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As the weather warms and July 4th is around the corner, the number of complaints about illegal fireworks use rises.

Evanston police are actively patrolling and citing individuals found in violation of a City code banning private fireworks, a Police Department representative told residents at a Seventh Ward community on June 24.

At the same time, police face challenges from their side, too, acknowledged Sgt. Scott Sophier, who heads the department’s Community Strategies unit.

“It is difficult on the enforcement end of the fireworks calls, because, quite often, just like any other either quasi-criminal event or criminal event, we do need to have evidence in order to cite someone or arrest someone for an offense,” said Sgt. Sophier, speaking at the meeting, held both virtually and in person at the Evanston Ecology Center, 2024 McCormick Boulevard.

“If we don’t see something occurring and someone’s not in possession of fireworks,” police can’t bring a complaint, he said.

“And if the person that calls is not wanting to either sign a complaint, identify themselves to the officer, or be present to make an identification of somebody – and this goes beyond fireworks – it does make it difficult for us to take the enforcement that we are happy to do so when necessary,” he said.

In that vein, he said, “oftentimes police turn down a block and somebody that’s lighting off fireworks sees a police car. They’re [the individuals] walking away before the officer even knows if that’s the person that was doing it.”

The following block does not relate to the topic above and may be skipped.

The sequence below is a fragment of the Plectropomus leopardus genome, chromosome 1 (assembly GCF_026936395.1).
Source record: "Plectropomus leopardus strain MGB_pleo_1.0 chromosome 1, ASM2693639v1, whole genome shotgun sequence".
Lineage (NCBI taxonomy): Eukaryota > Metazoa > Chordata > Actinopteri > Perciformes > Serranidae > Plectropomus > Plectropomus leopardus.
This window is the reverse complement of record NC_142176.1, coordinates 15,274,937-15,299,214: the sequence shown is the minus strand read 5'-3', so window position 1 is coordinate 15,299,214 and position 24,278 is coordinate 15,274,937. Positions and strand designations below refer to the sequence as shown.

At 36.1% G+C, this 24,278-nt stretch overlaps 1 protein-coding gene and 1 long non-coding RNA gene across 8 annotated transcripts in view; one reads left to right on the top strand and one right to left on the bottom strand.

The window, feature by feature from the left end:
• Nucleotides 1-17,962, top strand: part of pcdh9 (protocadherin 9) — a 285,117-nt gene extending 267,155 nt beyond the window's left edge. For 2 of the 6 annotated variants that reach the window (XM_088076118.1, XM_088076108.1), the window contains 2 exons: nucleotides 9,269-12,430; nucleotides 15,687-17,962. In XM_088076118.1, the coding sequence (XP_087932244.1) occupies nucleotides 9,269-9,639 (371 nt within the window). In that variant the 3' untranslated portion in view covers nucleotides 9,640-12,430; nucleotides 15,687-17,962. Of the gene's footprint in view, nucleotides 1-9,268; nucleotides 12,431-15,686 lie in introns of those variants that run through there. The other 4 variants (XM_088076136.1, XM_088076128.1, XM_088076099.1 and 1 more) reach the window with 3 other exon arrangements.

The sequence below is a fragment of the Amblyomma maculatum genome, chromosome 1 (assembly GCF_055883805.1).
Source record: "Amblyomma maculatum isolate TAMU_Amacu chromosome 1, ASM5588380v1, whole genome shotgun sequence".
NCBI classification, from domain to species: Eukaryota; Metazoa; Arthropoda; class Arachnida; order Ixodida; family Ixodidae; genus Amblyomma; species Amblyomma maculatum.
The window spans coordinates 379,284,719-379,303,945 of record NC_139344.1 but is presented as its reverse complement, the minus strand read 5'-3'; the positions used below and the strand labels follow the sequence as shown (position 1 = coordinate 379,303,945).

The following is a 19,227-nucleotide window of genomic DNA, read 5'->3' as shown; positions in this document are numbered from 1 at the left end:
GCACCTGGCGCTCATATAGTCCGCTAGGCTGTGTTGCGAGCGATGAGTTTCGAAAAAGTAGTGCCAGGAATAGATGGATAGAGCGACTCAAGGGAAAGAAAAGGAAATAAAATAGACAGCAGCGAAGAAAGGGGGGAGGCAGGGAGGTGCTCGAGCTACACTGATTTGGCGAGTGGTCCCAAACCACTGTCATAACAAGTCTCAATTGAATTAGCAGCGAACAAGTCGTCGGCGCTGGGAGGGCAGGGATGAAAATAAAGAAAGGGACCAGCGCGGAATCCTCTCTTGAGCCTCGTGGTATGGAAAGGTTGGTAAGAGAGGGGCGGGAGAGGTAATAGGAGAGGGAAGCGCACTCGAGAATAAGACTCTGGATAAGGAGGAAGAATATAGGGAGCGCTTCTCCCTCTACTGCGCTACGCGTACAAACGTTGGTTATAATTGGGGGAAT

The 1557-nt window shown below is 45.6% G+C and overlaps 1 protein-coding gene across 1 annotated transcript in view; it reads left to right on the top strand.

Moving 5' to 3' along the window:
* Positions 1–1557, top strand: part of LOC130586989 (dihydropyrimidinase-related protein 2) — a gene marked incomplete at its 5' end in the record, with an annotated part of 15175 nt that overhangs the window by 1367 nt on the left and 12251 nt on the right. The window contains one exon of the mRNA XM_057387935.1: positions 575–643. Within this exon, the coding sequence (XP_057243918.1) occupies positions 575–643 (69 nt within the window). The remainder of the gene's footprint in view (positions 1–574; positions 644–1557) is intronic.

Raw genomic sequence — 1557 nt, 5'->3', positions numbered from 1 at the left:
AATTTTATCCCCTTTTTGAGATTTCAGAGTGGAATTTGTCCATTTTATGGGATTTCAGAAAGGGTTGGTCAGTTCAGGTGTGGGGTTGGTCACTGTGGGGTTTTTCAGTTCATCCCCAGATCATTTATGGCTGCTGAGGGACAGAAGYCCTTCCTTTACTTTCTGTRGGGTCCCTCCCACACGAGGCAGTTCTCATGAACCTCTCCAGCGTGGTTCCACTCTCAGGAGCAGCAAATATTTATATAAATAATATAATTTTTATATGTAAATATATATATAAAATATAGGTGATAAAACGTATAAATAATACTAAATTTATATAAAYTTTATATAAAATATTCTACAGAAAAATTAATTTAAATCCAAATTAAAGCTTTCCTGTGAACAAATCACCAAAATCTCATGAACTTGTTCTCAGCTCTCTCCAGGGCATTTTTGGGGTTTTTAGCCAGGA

In some cases, “they’re already done with the activity before the person even calls and we respond,” he said.

He told his audience that police are doing some things proactively to counter those tactics.

“We’re undertaking a social media campaign at the start of every weekend leading into the July 4 holiday to just make folks aware of the ordinances and State statutes against fireworks,” he said, “and that the police will be enforcing it when they are able to do so.”

In addition, he said police are encouraging residents to call – the non-emergency 847-866-5000, emergency 911 – when they see the illegal activity occurring.

“You know people sometimes say, ‘Well, I wanted to wait 20 or 30 minutes to see if it was going to continue before I called,” Sgt. Sophier said. “Well, then you had to listen to it for 20, 30 minutes to see if it was going to continue.”

While people may not want to be a nuisance, he told his audience, “the earlier you call on a nuisance activity, the earlier we’re able to respond to try to mitigate that and stop that from occurring.”

 

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